Caitlin Terpstra, R.D., L.D.
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Speaking of Health
Eat the rainbow for good health
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Instead of painting a rainbow, how about eating a rainbow of colors? Red, orange, yellow, green, white, blue and purple.
Each of these colors has health benefits, including:
- Improved vision
- Decreased inflammation
- Reduced risk of chronic diseases, including cancer, heart disease and diabetes
- Strengthened immune system
These benefits are due to the phytochemicals that occur naturally within these foods. Phytochemicals also give foods their distinct aroma and taste.
While each color provides certain benefits, when paired with other colors, the effects on your health are astonishing. That's why it's important to eat a wide variety of colors.
See what eating a rainbow of colors can do for you:
- Red fruits and vegetables
These contain lycopene, which improves heart health, decreases prostate and breast cancer risk, contributes to stroke prevention and increases brain function. Good sources of lycopene include tomatoes, beets, radish, cherries, strawberries, red onions and red peppers.
- Orange and yellow fruits and vegetables
These contain carotenoids, which reduce the risk of heart disease and inflammation, strengthen the immune system, build healthy skin and improve vision. Good sources of carotenoids include carrots, winter squash, apricots, yellow peppers, sweet potatoes, bananas, pineapple, mangoes, pumpkins, peaches and oranges.
- Green fruits and vegetables
These contain indoles and isothiocyanates, which may help prevent cancer. Typically, these foods are high in vitamin K, potassium, fiber and antioxidants. They also contain folic acid, which helps prevent neural tube defects in babies. Good sources include spinach, arugula, broccoli, Brussels sprouts, avocadoes, kiwis, green tea, asparagus, fresh green herbs, kale and artichokes.
- White and brown fruits and vegetables
These contain flavonoids and allicin, which have anti-tumor properties. They also can reduce cholesterol and blood pressure, improve bone strength and decrease risk of stomach cancer. Good sources include onions, mushrooms, cauliflower, garlic and leeks.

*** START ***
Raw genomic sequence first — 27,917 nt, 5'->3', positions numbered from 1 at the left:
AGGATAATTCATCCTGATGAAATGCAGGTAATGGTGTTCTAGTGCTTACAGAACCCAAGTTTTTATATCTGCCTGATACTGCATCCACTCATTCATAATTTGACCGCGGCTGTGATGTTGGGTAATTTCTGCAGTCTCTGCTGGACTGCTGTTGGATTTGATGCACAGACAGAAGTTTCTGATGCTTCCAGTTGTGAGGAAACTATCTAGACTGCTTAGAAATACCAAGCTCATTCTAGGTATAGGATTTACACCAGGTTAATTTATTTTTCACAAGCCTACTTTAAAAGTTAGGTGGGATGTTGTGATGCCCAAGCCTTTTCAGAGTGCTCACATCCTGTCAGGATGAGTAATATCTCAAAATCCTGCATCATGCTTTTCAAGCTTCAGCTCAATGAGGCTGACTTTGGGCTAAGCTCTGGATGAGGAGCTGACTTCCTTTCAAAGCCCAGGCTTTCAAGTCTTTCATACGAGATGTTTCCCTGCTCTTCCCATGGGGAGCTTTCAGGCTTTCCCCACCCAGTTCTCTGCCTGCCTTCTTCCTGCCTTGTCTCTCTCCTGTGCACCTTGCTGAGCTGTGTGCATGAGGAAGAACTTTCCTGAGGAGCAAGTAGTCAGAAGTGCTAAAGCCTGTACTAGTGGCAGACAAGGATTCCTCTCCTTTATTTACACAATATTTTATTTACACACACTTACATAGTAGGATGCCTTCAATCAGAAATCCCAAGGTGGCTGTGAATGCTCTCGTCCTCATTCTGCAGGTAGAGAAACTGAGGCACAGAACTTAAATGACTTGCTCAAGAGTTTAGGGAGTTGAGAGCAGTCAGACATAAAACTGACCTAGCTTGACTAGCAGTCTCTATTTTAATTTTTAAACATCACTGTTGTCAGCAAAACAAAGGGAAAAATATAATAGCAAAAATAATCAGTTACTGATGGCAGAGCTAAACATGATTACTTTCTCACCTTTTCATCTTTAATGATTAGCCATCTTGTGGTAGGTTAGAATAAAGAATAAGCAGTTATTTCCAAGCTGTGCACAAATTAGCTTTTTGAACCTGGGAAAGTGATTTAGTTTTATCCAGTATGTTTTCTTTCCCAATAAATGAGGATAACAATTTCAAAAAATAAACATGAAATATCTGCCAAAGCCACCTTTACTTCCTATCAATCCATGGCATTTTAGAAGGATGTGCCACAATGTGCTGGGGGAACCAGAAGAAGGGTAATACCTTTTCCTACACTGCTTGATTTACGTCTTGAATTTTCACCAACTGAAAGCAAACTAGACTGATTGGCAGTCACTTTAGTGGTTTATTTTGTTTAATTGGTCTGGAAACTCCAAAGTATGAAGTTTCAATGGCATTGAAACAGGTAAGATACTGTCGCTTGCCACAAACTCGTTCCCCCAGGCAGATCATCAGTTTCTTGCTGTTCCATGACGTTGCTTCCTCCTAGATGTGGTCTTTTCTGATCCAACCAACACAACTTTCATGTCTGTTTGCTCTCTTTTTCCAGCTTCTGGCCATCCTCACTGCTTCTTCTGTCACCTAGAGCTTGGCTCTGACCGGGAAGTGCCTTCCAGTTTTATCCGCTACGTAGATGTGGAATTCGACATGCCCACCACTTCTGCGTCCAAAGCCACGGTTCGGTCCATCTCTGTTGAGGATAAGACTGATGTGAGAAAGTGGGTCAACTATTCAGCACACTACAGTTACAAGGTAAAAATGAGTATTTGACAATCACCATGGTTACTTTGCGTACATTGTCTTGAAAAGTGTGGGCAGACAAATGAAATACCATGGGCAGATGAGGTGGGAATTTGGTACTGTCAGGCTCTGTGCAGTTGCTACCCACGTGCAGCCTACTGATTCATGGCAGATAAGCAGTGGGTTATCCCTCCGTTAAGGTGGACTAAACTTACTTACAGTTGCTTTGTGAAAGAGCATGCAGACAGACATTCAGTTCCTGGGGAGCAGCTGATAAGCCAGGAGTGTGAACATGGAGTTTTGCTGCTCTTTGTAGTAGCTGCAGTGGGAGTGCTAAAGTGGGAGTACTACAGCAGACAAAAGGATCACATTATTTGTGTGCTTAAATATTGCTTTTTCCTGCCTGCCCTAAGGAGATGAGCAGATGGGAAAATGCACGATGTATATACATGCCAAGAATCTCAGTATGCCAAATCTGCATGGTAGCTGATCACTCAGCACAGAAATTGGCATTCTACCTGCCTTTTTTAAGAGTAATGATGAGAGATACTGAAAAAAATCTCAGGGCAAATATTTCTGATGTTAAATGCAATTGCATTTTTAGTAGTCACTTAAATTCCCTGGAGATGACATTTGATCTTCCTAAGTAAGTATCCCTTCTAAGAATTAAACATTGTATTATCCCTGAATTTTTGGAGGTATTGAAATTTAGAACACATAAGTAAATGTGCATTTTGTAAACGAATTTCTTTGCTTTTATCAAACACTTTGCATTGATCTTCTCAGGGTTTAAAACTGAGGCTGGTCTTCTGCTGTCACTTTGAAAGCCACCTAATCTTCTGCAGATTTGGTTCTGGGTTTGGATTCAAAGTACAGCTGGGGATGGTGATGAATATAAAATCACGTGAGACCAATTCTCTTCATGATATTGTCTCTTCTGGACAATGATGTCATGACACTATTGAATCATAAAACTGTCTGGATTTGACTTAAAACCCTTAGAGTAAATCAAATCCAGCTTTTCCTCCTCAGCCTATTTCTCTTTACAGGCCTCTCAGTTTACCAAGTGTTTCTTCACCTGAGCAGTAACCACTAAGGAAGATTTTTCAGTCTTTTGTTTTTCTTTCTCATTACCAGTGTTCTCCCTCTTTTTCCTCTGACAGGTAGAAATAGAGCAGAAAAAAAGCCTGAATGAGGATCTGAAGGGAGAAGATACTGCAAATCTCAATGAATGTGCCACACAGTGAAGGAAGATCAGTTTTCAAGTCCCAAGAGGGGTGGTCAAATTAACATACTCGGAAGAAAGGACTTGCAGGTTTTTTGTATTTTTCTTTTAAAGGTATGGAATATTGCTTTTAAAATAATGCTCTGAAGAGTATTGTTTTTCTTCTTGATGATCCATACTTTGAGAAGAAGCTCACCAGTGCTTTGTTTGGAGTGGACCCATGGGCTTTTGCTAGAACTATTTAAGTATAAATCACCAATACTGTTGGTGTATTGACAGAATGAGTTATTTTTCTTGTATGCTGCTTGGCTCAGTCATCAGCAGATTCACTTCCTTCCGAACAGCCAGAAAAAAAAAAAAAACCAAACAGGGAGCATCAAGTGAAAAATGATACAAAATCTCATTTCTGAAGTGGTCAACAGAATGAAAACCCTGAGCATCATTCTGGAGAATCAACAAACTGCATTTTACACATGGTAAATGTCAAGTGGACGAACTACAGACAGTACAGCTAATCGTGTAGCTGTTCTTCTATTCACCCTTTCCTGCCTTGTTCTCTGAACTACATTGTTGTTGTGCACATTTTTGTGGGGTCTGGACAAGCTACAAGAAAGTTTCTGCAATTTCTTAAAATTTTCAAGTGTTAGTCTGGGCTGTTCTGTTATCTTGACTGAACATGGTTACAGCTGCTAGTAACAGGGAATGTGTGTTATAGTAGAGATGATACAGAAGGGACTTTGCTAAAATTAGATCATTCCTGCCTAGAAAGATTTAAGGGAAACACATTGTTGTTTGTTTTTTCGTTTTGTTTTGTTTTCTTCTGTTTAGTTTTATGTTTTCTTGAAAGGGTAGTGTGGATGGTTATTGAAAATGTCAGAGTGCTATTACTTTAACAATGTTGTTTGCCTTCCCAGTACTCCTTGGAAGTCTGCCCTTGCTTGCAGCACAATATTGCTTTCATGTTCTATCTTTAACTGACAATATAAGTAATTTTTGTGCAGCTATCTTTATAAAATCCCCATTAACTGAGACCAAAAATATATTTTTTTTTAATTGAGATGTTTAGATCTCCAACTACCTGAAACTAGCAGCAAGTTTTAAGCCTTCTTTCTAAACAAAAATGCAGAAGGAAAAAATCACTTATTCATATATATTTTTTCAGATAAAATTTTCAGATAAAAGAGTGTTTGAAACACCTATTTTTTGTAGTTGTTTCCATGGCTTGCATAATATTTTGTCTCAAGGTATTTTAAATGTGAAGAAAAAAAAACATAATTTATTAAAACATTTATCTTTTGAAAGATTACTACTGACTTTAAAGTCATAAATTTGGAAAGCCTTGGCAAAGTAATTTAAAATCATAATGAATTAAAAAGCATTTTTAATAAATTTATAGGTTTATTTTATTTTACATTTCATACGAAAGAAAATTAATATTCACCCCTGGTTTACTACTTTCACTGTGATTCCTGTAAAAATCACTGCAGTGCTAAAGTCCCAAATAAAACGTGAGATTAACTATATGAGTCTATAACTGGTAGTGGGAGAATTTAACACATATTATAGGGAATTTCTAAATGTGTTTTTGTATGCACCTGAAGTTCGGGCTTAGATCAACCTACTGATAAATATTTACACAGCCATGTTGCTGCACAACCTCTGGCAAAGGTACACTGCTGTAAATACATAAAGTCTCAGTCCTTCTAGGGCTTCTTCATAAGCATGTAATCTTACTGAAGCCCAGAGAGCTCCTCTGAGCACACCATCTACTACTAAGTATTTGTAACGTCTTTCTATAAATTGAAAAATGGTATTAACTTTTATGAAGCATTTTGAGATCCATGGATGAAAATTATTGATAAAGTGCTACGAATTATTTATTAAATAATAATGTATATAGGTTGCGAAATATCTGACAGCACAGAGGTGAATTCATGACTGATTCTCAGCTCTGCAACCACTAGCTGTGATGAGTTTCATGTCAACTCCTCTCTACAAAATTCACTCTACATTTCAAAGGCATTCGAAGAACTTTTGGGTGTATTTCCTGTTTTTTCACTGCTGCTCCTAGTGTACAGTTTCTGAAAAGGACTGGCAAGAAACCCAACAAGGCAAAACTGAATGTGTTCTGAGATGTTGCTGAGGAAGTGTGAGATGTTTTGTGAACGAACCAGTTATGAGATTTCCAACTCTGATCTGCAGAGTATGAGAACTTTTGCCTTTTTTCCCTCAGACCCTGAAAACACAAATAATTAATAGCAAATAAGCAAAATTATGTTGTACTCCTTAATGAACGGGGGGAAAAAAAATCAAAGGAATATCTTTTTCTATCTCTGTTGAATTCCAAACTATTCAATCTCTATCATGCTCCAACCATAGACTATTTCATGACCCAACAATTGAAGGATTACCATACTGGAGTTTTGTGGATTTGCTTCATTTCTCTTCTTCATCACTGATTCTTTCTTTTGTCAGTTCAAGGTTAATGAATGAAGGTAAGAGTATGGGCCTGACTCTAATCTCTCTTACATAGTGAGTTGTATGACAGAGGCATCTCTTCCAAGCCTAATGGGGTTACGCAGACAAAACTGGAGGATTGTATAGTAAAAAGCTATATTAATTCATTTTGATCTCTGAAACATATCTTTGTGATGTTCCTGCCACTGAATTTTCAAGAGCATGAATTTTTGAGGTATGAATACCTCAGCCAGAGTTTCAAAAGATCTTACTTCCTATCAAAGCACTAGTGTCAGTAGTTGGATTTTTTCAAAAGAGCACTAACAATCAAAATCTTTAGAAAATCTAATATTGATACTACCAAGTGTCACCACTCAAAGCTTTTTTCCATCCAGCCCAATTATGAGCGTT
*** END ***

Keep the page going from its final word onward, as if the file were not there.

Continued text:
- Blue and purple fruits and vegetables
These contain anthocyanins and antioxidants, which are associated with improved brain health and memory. They also help lower blood pressure and reduce the risk of stroke and heart disease. Good sources include blueberries, blackberries, eggplant, figs, purple cabbage, concord grapes and plums.
Eat your way through the rainbow
Trying to eat your way through the scrumptious colors of the rainbow?
Here a few ways to help you include the rainbow at your next snack or meal:
- Change up your usual choices. Rather than purchasing a green pepper, grab a bag of mini multi-colored sweet peppers or try swapping your green pepper for a red, purple or yellow bell pepper.
- Slice radishes into potato salad for color and extra crunch.
- Add frozen blackberries to your morning cereal or Greek yogurt.
- Swap french fries for roasted sweet potatoes fries. Simply cut a whole sweet potato into shoestring pieces, drizzle with extra virgin olive oil, sprinkle with salt and roast at 400 F until tender.
- Add a half-cup of cauliflower to your smoothie to make it extra creamy
- Grate purple rather than green cabbage for coleslaw.
- Spoon chicken curry over cauliflower rice.
Not only will you find eating the rainbow healthy, but it's fun too.
Check out this video with tips for eating a rainbow of produce:
Caitlin Terpstra is a dietician in Nutrition in Owatonna, Minnesota.
For the safety of our patients, staff and visitors, Mayo Clinic has strict masking policies in place. Anyone shown without a mask was either recorded prior to COVID-19 or recorded in a non-patient care area where social distancing and other safety protocols were followed.
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